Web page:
Thus, on an independent review of the dispositions we arrive at the same conclusion as the district court. We need not, therefore, pursue to its ultimate refinement the interesting distinction in the application of the "clearly erroneous" doctrine under Rule 52(a) of the Federal Rules of Civil Procedure2 between cases where the fact-finder deals with demeanor evidence and those involving only documentary or recorded evidence,3 or whether the findings of the district court are entitled, at the least, to some consideration.4
Since the action by the guardian of the minor must be dismissed for lack of diversity jurisdiction, the pendant claim by the parents, who in their own right had no diverse citizenship from the defendant, must also fall.
In announcing the McSparran rule we cautioned that it should be applied retrospectively only if no harm is occasioned to those who had brought an earlier action in reliance on the rule which then prevailed. In this case the plaintiffs have the protection of the state court action now pending in the Court of Common Pleas in Chester County and the dismissal of their action here will not preclude their going forward with that suit.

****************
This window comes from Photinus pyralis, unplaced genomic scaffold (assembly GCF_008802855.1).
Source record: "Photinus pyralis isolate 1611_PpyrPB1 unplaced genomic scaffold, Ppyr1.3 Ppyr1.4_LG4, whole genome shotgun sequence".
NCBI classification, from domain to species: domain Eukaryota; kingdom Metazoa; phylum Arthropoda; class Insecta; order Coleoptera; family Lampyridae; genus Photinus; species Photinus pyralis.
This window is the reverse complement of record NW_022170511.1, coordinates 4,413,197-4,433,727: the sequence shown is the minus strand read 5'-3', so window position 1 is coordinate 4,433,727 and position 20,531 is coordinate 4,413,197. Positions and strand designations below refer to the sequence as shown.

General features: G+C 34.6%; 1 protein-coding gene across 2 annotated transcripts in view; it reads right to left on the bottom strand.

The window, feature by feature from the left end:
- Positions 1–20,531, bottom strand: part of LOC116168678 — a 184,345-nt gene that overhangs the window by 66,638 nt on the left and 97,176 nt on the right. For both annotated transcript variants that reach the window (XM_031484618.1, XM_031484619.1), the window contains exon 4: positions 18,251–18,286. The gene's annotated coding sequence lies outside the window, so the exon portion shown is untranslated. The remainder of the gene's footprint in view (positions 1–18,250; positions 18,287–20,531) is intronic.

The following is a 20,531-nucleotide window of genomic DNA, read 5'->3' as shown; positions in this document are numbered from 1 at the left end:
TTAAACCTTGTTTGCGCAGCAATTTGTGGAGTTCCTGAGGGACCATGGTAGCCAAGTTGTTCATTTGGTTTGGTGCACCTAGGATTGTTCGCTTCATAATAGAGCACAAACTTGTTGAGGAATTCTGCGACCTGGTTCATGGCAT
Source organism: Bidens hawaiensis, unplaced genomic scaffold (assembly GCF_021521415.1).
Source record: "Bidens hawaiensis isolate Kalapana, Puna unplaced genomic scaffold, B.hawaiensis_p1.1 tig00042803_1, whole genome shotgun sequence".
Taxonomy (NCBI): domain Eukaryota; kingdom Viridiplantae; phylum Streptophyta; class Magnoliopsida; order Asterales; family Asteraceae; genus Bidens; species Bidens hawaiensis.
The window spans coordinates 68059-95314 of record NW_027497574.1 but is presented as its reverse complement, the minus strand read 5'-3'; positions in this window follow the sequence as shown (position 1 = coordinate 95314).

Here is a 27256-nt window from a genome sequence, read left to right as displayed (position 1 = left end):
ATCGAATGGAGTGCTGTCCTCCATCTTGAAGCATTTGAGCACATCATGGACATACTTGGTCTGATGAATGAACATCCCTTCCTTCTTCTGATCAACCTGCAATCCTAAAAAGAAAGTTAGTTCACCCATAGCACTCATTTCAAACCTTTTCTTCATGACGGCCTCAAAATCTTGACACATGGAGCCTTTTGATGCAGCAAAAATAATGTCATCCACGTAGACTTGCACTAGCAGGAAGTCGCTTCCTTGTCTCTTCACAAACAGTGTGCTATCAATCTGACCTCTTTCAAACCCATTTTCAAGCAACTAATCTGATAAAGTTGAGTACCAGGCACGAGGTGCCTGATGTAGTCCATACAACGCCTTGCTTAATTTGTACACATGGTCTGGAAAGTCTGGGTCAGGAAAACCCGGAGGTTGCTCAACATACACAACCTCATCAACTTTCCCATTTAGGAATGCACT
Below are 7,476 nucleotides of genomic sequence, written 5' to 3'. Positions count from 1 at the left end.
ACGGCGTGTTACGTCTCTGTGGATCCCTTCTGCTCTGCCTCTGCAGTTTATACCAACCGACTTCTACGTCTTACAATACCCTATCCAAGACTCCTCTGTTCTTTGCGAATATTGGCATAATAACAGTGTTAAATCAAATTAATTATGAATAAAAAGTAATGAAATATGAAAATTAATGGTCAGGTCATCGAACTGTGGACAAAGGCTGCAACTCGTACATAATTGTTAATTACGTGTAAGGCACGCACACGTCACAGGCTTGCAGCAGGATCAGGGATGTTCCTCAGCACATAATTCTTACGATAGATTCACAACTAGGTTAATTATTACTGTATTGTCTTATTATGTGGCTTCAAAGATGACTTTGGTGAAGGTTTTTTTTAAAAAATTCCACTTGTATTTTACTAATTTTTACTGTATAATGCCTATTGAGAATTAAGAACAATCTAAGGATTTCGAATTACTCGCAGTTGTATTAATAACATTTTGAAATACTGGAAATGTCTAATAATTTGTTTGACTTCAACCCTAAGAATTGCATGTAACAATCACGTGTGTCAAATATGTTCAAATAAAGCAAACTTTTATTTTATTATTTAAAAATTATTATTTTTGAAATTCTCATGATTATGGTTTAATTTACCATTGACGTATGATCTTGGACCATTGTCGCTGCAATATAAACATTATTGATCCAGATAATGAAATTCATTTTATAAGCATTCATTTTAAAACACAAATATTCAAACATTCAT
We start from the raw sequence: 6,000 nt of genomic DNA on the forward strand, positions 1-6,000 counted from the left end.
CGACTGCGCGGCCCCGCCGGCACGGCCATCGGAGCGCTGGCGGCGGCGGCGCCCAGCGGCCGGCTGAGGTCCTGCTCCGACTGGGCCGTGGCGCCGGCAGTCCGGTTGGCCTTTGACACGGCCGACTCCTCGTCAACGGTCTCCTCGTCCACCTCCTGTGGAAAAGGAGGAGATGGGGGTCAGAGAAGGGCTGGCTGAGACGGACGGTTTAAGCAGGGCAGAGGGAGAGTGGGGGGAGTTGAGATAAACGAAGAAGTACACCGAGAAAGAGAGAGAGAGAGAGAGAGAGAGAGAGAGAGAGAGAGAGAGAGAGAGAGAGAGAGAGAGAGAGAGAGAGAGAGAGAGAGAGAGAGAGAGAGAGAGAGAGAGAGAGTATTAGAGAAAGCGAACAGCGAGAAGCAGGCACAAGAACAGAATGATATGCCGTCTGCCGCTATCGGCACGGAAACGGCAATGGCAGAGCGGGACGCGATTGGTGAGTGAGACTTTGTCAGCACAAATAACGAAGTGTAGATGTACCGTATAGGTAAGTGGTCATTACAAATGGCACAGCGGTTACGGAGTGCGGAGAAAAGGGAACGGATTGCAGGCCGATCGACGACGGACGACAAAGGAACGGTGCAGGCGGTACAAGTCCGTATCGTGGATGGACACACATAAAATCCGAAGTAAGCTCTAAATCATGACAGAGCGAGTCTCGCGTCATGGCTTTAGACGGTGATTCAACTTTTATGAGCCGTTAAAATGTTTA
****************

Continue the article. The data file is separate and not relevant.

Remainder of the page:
The judgment of the district court will be affirmed.
* Judge Freedman participated in the consideration and disposition of this case, but died before it was filed.
1. McSparran v. Weist, supra, at 875-876; Groh v. Brooks, 421 F.2d 589, 594, n. 18 (3 Cir. 1970); Joyce v. Seigel, 429 F.2d 128, 129 (3 Cir. 1970); Hoffman v. Lenyo, 433 F.2d 657, 658 (3 Cir. 1970).
2. Rule 52(a) of the Federal Rules of Civil Procedure provides: "Findings of fact shall not be set aside unless clearly erroneous, and due regard shall be given to the opportunity of the trial court to judge of the credibility of the witnesses."
3. It has been held that the "clearly erroneous" test does not apply to cases where only documentary evidence was before the court. Orvis v. Higgins, 180 F.2d 537, 538-539 (2 Cir.), cert. denied 340 U.S. 810, 71 S. Ct. 37, 95 L. Ed. 595 (1950); Carter Oil Co. v. McQuigg, 112 F.2d 275, 279 (7 Cir. 1940); Fleming v. Palmer, 123 F.2d 749, 751 (1 Cir. 1941), cert. denied Caribbean Embroidery Co-op. v. Fleming, 316 U.S. 662, 62 S. Ct. 942, 86 L. Ed. 1739 (1942). Contra: Lundgren v. Freeman, 307 F.2d 104, 113-115 (9 Cir. 1962). See generally, Commissioner of Internal Revenue v. Duberstein, 363 U.S. 278, 289-292, 80 S. Ct. 1190, 4 L. Ed. 2d 1218 (1960); 5 Moore, Federal Practice, para. 52.04, (2d ed. 1969).
4. Banister v. Solomon, 126 F.2d 740, 741-742 (2 Cir. 1942), L. Hand, J.; Cf. Kuhn v. Princess Lida of Thurn & Taxis, 119 F.2d 704, 705-706 (3 Cir. 1941).